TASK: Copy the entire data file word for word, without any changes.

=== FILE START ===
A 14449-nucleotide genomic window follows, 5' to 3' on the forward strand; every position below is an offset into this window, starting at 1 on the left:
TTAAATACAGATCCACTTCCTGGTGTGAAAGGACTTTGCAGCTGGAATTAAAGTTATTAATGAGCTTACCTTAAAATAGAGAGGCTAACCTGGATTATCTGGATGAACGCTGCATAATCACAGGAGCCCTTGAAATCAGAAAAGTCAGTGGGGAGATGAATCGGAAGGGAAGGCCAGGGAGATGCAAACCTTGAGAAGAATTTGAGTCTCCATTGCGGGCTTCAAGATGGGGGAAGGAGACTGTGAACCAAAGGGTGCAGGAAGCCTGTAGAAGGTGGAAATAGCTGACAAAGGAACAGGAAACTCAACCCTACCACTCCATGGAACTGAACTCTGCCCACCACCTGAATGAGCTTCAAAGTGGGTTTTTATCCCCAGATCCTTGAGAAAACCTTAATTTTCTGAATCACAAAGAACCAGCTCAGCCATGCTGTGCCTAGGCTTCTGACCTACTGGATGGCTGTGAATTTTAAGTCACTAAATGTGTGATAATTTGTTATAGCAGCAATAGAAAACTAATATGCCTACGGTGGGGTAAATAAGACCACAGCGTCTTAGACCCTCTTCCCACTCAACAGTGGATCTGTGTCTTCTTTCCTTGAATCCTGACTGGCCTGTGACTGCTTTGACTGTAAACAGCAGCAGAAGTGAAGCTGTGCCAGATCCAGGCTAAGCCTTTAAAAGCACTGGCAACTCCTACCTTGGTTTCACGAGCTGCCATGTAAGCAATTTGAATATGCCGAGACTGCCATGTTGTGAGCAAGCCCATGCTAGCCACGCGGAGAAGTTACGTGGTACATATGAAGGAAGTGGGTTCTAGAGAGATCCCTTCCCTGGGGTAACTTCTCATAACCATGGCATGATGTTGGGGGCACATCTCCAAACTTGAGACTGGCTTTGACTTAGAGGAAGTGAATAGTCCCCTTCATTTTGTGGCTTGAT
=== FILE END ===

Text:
A 14449-nucleotide genomic window follows, 5' to 3' on the forward strand; every position below is an offset into this window, starting at 1 on the left:
TTAAATACAGATCCACTTCCTGGTGTGAAAGGACTTTGCAGCTGGAATTAAAGTTATTAATGAGCTTACCTTAAAATAGAGAGGCTAACCTGGATTATCTGGATGAACGCTGCATAATCACAGGAGCCCTTGAAATCAGAAAAGTCAGTGGGGAGATGAATCGGAAGGGAAGGCCAGGGAGATGCAAACCTTGAGAAGAATTTGAGTCTCCATTGCGGGCTTCAAGATGGGGGAAGGAGACTGTGAACCAAAGGGTGCAGGAAGCCTGTAGAAGGTGGAAATAGCTGACAAAGGAACAGGAAACTCAACCCTACCACTCCATGGAACTGAACTCTGCCCACCACCTGAATGAGCTTCAAAGTGGGTTTTTATCCCCAGATCCTTGAGAAAACCTTAATTTTCTGAATCACAAAGAACCAGCTCAGCCATGCTGTGCCTAGGCTTCTGACCTACTGGATGGCTGTGAATTTTAAGTCACTAAATGTGTGATAATTTGTTATAGCAGCAATAGAAAACTAATATGCCTACGGTGGGGTAAATAAGACCACAGCGTCTTAGACCCTCTTCCCACTCAACAGTGGATCTGTGTCTTCTTTCCTTGAATCCTGACTGGCCTGTGACTGCTTTGACTGTAAACAGCAGCAGAAGTGAAGCTGTGCCAGATCCAGGCTAAGCCTTTAAAAGCACTGGCAACTCCTACCTTGGTTTCACGAGCTGCCATGTAAGCAATTTGAATATGCCGAGACTGCCATGTTGTGAGCAAGCCCATGCTAGCCACGCGGAGAAGTTACGTGGTACATATGAAGGAAGTGGGTTCTAGAGAGATCCCTTCCCTGGGGTAACTTCTCATAACCATGGCATGATGTTGGGGGCACATCTCCAAACTTGAGACTGGCTTTGACTTAGAGGAAGTGAATAGTCCCCTTCATTTTGTGGCTTGAT